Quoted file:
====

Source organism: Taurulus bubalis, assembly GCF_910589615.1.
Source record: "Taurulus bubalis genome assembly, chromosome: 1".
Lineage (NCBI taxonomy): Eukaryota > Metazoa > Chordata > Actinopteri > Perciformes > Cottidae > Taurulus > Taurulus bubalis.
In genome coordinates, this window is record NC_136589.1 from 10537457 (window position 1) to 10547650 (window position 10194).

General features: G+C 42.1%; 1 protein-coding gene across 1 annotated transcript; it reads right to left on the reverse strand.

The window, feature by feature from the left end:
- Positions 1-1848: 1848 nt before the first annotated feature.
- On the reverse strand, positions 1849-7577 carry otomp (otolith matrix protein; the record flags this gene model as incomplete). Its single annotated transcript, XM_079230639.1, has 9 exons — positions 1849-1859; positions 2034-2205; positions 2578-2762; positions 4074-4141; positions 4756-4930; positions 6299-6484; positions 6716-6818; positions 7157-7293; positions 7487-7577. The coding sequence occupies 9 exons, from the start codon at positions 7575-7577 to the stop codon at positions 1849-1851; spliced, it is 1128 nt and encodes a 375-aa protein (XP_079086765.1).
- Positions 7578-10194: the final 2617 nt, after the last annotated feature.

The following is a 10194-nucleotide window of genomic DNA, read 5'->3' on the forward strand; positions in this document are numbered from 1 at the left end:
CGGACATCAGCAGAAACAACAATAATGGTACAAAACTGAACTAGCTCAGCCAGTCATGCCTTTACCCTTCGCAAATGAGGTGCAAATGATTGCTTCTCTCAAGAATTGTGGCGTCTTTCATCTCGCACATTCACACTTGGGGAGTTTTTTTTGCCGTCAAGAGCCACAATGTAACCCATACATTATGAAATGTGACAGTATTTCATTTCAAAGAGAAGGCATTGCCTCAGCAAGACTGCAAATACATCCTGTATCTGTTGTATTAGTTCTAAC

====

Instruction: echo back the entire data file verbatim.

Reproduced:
Source organism: Taurulus bubalis, assembly GCF_910589615.1.
Source record: "Taurulus bubalis genome assembly, chromosome: 1".
Lineage (NCBI taxonomy): Eukaryota > Metazoa > Chordata > Actinopteri > Perciformes > Cottidae > Taurulus > Taurulus bubalis.
In genome coordinates, this window is record NC_136589.1 from 10537457 (window position 1) to 10547650 (window position 10194).

General features: G+C 42.1%; 1 protein-coding gene across 1 annotated transcript; it reads right to left on the reverse strand.

The window, feature by feature from the left end:
- Positions 1-1848: 1848 nt before the first annotated feature.
- On the reverse strand, positions 1849-7577 carry otomp (otolith matrix protein; the record flags this gene model as incomplete). Its single annotated transcript, XM_079230639.1, has 9 exons — positions 1849-1859; positions 2034-2205; positions 2578-2762; positions 4074-4141; positions 4756-4930; positions 6299-6484; positions 6716-6818; positions 7157-7293; positions 7487-7577. The coding sequence occupies 9 exons, from the start codon at positions 7575-7577 to the stop codon at positions 1849-1851; spliced, it is 1128 nt and encodes a 375-aa protein (XP_079086765.1).
- Positions 7578-10194: the final 2617 nt, after the last annotated feature.

The following is a 10194-nucleotide window of genomic DNA, read 5'->3' on the forward strand; positions in this document are numbered from 1 at the left end:
CGGACATCAGCAGAAACAACAATAATGGTACAAAACTGAACTAGCTCAGCCAGTCATGCCTTTACCCTTCGCAAATGAGGTGCAAATGATTGCTTCTCTCAAGAATTGTGGCGTCTTTCATCTCGCACATTCACACTTGGGGAGTTTTTTTTGCCGTCAAGAGCCACAATGTAACCCATACATTATGAAATGTGACAGTATTTCATTTCAAAGAGAAGGCATTGCCTCAGCAAGACTGCAAATACATCCTGTATCTGTTGTATTAGTTCTAAC